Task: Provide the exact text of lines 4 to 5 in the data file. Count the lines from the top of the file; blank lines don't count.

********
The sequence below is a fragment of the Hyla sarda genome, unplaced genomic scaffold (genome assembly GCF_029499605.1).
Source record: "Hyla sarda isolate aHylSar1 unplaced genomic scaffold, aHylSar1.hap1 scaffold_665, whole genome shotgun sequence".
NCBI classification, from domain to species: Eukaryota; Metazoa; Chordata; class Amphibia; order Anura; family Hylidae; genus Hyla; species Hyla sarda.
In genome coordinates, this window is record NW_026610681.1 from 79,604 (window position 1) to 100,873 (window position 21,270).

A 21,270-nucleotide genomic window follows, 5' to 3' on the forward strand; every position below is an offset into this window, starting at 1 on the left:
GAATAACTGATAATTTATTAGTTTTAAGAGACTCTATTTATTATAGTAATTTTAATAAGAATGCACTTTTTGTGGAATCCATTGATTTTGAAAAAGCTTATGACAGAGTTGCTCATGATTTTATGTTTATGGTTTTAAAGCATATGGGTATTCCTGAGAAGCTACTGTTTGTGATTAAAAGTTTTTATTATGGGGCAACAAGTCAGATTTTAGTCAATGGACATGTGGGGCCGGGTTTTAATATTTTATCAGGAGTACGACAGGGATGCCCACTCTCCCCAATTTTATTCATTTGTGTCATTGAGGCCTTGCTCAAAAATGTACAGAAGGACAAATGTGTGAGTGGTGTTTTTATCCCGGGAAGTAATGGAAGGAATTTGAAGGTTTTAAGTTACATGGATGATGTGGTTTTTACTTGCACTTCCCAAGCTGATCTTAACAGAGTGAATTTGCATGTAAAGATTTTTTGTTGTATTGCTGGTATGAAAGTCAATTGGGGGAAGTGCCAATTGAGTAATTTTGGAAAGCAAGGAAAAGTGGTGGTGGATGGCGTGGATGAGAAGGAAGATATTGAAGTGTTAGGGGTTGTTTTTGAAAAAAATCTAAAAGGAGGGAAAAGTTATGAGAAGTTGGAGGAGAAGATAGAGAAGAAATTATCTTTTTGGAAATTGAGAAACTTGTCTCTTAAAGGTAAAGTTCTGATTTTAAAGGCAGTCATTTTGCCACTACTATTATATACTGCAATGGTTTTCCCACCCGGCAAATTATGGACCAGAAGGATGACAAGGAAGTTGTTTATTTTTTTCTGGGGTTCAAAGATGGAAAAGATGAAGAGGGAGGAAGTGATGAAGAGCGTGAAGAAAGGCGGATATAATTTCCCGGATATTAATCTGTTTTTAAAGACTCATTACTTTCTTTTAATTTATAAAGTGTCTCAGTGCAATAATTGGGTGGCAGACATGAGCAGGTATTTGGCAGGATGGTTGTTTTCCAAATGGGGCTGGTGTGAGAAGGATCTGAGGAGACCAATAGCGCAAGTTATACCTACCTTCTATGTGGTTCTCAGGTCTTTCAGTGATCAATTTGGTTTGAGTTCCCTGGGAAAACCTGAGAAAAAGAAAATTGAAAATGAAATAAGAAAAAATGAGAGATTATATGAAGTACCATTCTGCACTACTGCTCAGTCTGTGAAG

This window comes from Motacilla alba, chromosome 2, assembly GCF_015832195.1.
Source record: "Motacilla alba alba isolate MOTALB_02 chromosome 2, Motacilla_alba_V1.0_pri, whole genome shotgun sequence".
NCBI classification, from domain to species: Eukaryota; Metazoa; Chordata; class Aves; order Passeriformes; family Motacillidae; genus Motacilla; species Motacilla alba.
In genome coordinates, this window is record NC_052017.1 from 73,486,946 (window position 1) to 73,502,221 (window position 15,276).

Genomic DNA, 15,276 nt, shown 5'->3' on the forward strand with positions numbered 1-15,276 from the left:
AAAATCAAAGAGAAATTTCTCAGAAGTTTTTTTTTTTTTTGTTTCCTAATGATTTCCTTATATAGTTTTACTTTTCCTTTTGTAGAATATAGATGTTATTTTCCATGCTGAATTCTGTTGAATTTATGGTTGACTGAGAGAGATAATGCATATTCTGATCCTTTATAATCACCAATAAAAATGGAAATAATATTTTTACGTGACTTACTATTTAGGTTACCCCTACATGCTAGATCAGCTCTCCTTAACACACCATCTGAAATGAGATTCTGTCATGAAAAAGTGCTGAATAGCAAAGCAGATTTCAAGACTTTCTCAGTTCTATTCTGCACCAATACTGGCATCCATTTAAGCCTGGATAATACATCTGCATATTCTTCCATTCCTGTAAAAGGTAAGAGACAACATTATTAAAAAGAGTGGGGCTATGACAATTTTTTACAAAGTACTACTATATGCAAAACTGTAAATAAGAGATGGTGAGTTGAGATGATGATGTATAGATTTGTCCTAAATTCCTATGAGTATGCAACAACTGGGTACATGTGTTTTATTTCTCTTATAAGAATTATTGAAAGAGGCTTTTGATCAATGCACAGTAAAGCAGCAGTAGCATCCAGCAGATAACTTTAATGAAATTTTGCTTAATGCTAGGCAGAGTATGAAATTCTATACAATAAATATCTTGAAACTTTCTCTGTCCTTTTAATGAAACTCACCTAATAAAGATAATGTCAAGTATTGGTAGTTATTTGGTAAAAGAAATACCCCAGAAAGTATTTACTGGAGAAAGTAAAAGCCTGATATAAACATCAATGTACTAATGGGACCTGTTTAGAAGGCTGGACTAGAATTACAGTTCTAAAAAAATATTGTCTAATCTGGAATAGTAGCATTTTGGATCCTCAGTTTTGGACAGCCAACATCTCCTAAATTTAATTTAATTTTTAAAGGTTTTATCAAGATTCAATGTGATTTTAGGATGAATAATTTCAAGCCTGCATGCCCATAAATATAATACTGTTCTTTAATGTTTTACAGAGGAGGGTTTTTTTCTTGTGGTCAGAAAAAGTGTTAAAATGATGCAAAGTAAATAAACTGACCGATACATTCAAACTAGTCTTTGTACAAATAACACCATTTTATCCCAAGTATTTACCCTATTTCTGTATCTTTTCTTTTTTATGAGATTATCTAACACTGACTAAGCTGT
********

In genome coordinates, this window is record NW_026610681.1 from 79,604 (window position 1) to 100,873 (window position 21,270).

A 21,270-nucleotide genomic window follows, 5' to 3' on the forward strand; every position below is an offset into this window, starting at 1 on the left: